A Platform to Raise the Underprivileged
Alumnus Gurpreet Singh is on a mission to help some of the poorest children in India become indistinguishable from those already receiving the best education in the country.
Answering his grandfather's enduring call to educate the people of India, alumnus Gurpreet "Pete" Singh has developed an amazing facility in Chandigarh, India, to educate hundreds of the area's poorest children.
Sikhya, meaning "the school of learning," is the culmination of Singh's intentions. Based on a holistic model of learning and a curriculum devised by principal Sonia Channi, the school provides for the mental, physical, and spiritual needs of its students.
"Education is valued very highly in India. Most parents believe that if they can provide their children with a good education, then that's all the wealth they need to leave them," says Singh, M.B.A. '54.
|"The school's curriculum is needs-based, practical, and works toward empowering each student," says Gurpreet Singh, M.B.A. '54. "The focus is not solely on academics but on the needs of the students."
For the children at Sikhya, because of family circumstances, many had never attended school, and the likelihood of their receiving a formal education, even a government-sponsored education, was minimal. Troubled by this, Singh, who was awarded an honorary Doctor of Laws degree by the University in 1987, asked some tough questions about those being denied opportunity: "What happens to these poor children? Do they ever get an opportunity to have an intellectual discussion, or compete for entrance into Oxford or Cambridge, Washington University or Stanford? And through proper education can we raise them to a point where tomorrow they are indistinguishable in intellect, or in behavior, or good manners to the people who have had the best education?"
Singh, chairman, Continental Devices India Ltd., also pondered the possibilities that a good education would not only change these children's lives, but perhaps it would allow for them to raise up their entire family, and even some day possibly their whole village.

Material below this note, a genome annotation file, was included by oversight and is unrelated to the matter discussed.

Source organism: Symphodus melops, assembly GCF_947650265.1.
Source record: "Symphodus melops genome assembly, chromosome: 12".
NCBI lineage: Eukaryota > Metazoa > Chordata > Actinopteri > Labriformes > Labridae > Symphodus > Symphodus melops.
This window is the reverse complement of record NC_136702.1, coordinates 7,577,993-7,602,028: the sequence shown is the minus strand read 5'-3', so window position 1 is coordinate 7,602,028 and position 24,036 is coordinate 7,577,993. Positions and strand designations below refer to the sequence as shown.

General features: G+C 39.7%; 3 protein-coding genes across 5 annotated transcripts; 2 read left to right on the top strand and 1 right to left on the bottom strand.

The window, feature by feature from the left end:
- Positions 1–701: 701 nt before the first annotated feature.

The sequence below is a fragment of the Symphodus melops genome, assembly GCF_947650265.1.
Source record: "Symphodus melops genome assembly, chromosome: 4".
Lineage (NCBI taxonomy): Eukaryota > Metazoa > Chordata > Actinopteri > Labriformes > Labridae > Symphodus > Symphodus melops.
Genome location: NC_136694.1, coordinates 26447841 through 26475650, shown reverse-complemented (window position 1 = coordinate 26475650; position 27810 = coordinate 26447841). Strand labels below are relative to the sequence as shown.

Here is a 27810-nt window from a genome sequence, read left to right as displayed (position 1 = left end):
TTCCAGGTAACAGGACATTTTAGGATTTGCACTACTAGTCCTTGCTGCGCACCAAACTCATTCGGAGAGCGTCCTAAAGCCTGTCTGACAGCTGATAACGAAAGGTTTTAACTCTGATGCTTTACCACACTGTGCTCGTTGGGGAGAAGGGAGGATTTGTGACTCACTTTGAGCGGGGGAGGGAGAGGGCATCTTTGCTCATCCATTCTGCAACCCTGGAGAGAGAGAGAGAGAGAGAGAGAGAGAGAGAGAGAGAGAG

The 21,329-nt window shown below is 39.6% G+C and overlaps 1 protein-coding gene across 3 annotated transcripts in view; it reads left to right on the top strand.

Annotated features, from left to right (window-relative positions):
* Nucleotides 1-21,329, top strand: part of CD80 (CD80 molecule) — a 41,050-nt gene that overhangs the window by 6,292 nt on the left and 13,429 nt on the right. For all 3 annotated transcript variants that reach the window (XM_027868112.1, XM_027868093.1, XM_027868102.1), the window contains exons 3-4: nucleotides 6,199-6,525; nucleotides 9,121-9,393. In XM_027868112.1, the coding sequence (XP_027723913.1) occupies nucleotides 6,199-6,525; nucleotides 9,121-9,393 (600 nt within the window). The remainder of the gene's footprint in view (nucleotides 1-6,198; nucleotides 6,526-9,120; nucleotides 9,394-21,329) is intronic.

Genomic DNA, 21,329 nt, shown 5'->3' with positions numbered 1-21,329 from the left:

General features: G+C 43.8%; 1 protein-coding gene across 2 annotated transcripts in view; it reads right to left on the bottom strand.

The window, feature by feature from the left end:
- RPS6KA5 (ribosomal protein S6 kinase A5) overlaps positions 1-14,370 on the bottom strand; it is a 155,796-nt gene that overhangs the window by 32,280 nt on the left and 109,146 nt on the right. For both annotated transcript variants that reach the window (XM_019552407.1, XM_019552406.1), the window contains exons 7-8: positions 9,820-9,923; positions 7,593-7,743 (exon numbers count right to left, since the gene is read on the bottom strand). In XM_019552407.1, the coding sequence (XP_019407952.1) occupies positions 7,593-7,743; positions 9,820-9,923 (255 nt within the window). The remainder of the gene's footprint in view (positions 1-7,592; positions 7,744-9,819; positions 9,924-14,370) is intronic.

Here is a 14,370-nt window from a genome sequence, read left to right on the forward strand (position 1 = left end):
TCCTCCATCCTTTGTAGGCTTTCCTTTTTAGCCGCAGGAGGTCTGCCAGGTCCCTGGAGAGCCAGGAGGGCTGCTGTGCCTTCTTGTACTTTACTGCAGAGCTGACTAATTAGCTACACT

With these ambitious goals in mind, Sikhya was born. The school charges no fees. The only criteria are that the children be among the poorest in the community and that they and their parents be willing to dedicate themselves to a high-quality, values-based education.
To accommodate such eagerness and dedication, Singh—sponsored by his family's trust, the Guru Nanak Vidya Bhandar Trust, set up by his grandfather Sardar Dharam Singh in 1924, which already supports and educates some 3,000 other children—built a beautiful, 50,000-square-foot, state-of-the-art facility on four acres in Chandigarh, which is known as the 'City Beautiful.' Sikhya's world-class offerings include multimedia teaching facilities with Wi-Fi connections in every classroom; an amphitheater; a swimming pool, and grass playing fields and courts for sports; modern toilet facilities, including 70 showers; and stone exterior, picture windows, and marble or granite floors throughout.
Opening in February 2006, Skhya welcomed its first class of 300 children, ages 5 to 14. In July the number rose to 500, and in October the number should be around 800. The school's capacity is 1,000, and when that number is reached, administrators will consider adding a second shift.
|Students at Sikhya (exterior below) receive nutritionally balanced meals during the school day.
Every day, students have access to the best computer technology for learning, and to caring, nurturing professional teachers and staff, including a social worker and psychologist. They also are given the basics: food, clothing, and bathroom facilities. (Many of these students, previously to attending Sikhya, were lucky to get one meal a day; at Sikhya, they get breakfast, a morning snack, and lunch.)
After arriving at the school (some students walk, some get rides from NGOs, some come by bus) each morning, students shower and change into specially designed uniforms. Then they eat breakfast. Afterward, they attend an assembly, where they learn about historical figures who have led great lives of service, such as Mahatma Gandhi and Martin Luther King, Jr. A spiritual meditation session comes next, followed by several hours of classes on various subjects. After a balanced lunch, the students participate in sports, instructional hobbies, and the arts (music, dance, theater).